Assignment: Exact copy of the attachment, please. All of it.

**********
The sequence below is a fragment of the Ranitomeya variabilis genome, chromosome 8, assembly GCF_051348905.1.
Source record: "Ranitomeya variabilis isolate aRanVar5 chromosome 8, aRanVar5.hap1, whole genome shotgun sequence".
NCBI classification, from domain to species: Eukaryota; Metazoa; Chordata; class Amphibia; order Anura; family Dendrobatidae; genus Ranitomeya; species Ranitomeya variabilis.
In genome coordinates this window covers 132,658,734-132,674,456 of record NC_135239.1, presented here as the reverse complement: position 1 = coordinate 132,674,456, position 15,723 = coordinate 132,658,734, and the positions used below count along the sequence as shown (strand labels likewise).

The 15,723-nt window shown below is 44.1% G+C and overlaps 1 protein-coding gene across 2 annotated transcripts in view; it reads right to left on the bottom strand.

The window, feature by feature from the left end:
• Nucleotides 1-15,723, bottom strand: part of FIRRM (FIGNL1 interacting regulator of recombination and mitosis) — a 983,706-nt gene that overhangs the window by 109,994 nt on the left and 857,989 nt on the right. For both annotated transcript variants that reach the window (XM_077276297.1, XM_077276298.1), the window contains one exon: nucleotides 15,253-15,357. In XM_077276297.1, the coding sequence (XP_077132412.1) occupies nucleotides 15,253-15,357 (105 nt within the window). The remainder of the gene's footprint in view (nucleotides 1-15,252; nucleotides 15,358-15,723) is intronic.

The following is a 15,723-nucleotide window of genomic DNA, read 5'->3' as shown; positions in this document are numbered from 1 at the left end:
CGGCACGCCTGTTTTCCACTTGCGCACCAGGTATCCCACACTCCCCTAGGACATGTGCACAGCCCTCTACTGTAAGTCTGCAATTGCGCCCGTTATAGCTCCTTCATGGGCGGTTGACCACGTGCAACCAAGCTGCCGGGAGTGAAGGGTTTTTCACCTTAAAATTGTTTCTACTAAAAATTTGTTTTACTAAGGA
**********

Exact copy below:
The sequence below is a fragment of the Ranitomeya variabilis genome, chromosome 8, assembly GCF_051348905.1.
Source record: "Ranitomeya variabilis isolate aRanVar5 chromosome 8, aRanVar5.hap1, whole genome shotgun sequence".
NCBI classification, from domain to species: Eukaryota; Metazoa; Chordata; class Amphibia; order Anura; family Dendrobatidae; genus Ranitomeya; species Ranitomeya variabilis.
In genome coordinates this window covers 132,658,734-132,674,456 of record NC_135239.1, presented here as the reverse complement: position 1 = coordinate 132,674,456, position 15,723 = coordinate 132,658,734, and the positions used below count along the sequence as shown (strand labels likewise).

The 15,723-nt window shown below is 44.1% G+C and overlaps 1 protein-coding gene across 2 annotated transcripts in view; it reads right to left on the bottom strand.

The window, feature by feature from the left end:
• Nucleotides 1-15,723, bottom strand: part of FIRRM (FIGNL1 interacting regulator of recombination and mitosis) — a 983,706-nt gene that overhangs the window by 109,994 nt on the left and 857,989 nt on the right. For both annotated transcript variants that reach the window (XM_077276297.1, XM_077276298.1), the window contains one exon: nucleotides 15,253-15,357. In XM_077276297.1, the coding sequence (XP_077132412.1) occupies nucleotides 15,253-15,357 (105 nt within the window). The remainder of the gene's footprint in view (nucleotides 1-15,252; nucleotides 15,358-15,723) is intronic.

The following is a 15,723-nucleotide window of genomic DNA, read 5'->3' as shown; positions in this document are numbered from 1 at the left end:
CGGCACGCCTGTTTTCCACTTGCGCACCAGGTATCCCACACTCCCCTAGGACATGTGCACAGCCCTCTACTGTAAGTCTGCAATTGCGCCCGTTATAGCTCCTTCATGGGCGGTTGACCACGTGCAACCAAGCTGCCGGGAGTGAAGGGTTTTTCACCTTAAAATTGTTTCTACTAAAAATTTGTTTTACTAAGGA